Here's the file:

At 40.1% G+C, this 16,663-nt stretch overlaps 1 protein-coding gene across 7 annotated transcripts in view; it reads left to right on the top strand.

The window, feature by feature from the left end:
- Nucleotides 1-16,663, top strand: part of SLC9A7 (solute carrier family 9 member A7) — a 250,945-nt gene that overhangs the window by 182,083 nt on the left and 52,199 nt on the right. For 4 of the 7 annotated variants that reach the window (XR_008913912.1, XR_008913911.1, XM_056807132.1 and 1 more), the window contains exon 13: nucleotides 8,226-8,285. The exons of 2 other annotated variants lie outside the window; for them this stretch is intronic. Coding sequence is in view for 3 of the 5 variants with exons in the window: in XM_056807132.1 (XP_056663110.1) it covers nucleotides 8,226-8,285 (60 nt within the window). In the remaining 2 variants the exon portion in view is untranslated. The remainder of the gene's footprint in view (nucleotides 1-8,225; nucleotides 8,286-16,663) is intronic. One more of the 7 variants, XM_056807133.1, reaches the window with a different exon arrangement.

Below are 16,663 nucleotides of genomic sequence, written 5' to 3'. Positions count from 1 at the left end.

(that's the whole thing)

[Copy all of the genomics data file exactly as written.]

At 40.1% G+C, this 16,663-nt stretch overlaps 1 protein-coding gene across 7 annotated transcripts in view; it reads left to right on the top strand.

The window, feature by feature from the left end:
- Nucleotides 1-16,663, top strand: part of SLC9A7 (solute carrier family 9 member A7) — a 250,945-nt gene that overhangs the window by 182,083 nt on the left and 52,199 nt on the right. For 4 of the 7 annotated variants that reach the window (XR_008913912.1, XR_008913911.1, XM_056807132.1 and 1 more), the window contains exon 13: nucleotides 8,226-8,285. The exons of 2 other annotated variants lie outside the window; for them this stretch is intronic. Coding sequence is in view for 3 of the 5 variants with exons in the window: in XM_056807132.1 (XP_056663110.1) it covers nucleotides 8,226-8,285 (60 nt within the window). In the remaining 2 variants the exon portion in view is untranslated. The remainder of the gene's footprint in view (nucleotides 1-8,225; nucleotides 8,286-16,663) is intronic. One more of the 7 variants, XM_056807133.1, reaches the window with a different exon arrangement.

Below are 16,663 nucleotides of genomic sequence, written 5' to 3'. Positions count from 1 at the left end.